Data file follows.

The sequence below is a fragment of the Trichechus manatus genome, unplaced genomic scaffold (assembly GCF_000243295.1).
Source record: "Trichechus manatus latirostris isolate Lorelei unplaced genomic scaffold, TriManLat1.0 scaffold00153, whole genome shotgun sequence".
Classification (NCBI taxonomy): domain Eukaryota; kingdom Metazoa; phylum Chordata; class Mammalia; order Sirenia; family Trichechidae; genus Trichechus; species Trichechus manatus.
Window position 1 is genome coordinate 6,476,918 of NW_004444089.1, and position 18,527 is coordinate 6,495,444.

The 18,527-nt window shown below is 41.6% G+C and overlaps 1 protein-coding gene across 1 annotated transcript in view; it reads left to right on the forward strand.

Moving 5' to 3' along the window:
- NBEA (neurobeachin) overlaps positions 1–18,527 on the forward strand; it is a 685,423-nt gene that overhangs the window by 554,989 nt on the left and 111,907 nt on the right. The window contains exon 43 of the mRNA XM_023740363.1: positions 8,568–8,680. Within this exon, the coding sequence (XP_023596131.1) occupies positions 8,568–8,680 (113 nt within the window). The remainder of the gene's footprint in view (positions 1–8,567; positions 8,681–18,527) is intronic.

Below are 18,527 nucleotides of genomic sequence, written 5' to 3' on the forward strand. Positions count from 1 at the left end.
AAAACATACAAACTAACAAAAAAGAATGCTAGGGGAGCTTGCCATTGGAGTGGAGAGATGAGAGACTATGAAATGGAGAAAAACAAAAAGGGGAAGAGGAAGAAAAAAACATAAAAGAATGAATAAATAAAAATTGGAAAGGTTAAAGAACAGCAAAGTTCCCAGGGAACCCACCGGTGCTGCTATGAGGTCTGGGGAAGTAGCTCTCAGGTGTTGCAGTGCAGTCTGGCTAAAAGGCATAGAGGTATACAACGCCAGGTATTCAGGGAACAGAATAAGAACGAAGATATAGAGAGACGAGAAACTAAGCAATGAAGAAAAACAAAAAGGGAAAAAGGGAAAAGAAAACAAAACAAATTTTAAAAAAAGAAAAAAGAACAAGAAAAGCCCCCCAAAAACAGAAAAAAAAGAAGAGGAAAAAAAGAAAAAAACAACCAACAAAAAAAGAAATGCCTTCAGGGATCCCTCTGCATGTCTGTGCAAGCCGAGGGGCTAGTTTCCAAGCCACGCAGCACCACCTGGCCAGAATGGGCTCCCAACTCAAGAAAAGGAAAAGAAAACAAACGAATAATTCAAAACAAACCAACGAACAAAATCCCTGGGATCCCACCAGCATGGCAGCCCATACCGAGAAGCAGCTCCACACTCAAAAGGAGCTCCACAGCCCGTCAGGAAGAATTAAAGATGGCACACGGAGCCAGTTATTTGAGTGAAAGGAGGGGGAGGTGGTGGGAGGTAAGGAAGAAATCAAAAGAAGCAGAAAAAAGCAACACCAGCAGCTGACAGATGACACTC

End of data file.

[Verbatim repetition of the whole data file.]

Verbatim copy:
The sequence below is a fragment of the Trichechus manatus genome, unplaced genomic scaffold (assembly GCF_000243295.1).
Source record: "Trichechus manatus latirostris isolate Lorelei unplaced genomic scaffold, TriManLat1.0 scaffold00153, whole genome shotgun sequence".
Classification (NCBI taxonomy): domain Eukaryota; kingdom Metazoa; phylum Chordata; class Mammalia; order Sirenia; family Trichechidae; genus Trichechus; species Trichechus manatus.
Window position 1 is genome coordinate 6,476,918 of NW_004444089.1, and position 18,527 is coordinate 6,495,444.

The 18,527-nt window shown below is 41.6% G+C and overlaps 1 protein-coding gene across 1 annotated transcript in view; it reads left to right on the forward strand.

Moving 5' to 3' along the window:
- NBEA (neurobeachin) overlaps positions 1–18,527 on the forward strand; it is a 685,423-nt gene that overhangs the window by 554,989 nt on the left and 111,907 nt on the right. The window contains exon 43 of the mRNA XM_023740363.1: positions 8,568–8,680. Within this exon, the coding sequence (XP_023596131.1) occupies positions 8,568–8,680 (113 nt within the window). The remainder of the gene's footprint in view (positions 1–8,567; positions 8,681–18,527) is intronic.

Below are 18,527 nucleotides of genomic sequence, written 5' to 3' on the forward strand. Positions count from 1 at the left end.
AAAACATACAAACTAACAAAAAAGAATGCTAGGGGAGCTTGCCATTGGAGTGGAGAGATGAGAGACTATGAAATGGAGAAAAACAAAAAGGGGAAGAGGAAGAAAAAAACATAAAAGAATGAATAAATAAAAATTGGAAAGGTTAAAGAACAGCAAAGTTCCCAGGGAACCCACCGGTGCTGCTATGAGGTCTGGGGAAGTAGCTCTCAGGTGTTGCAGTGCAGTCTGGCTAAAAGGCATAGAGGTATACAACGCCAGGTATTCAGGGAACAGAATAAGAACGAAGATATAGAGAGACGAGAAACTAAGCAATGAAGAAAAACAAAAAGGGAAAAAGGGAAAAGAAAACAAAACAAATTTTAAAAAAAGAAAAAAGAACAAGAAAAGCCCCCCAAAAACAGAAAAAAAAGAAGAGGAAAAAAAGAAAAAAACAACCAACAAAAAAAGAAATGCCTTCAGGGATCCCTCTGCATGTCTGTGCAAGCCGAGGGGCTAGTTTCCAAGCCACGCAGCACCACCTGGCCAGAATGGGCTCCCAACTCAAGAAAAGGAAAAGAAAACAAACGAATAATTCAAAACAAACCAACGAACAAAATCCCTGGGATCCCACCAGCATGGCAGCCCATACCGAGAAGCAGCTCCACACTCAAAAGGAGCTCCACAGCCCGTCAGGAAGAATTAAAGATGGCACACGGAGCCAGTTATTTGAGTGAAAGGAGGGGGAGGTGGTGGGAGGTAAGGAAGAAATCAAAAGAAGCAGAAAAAAGCAACACCAGCAGCTGACAGATGACACTC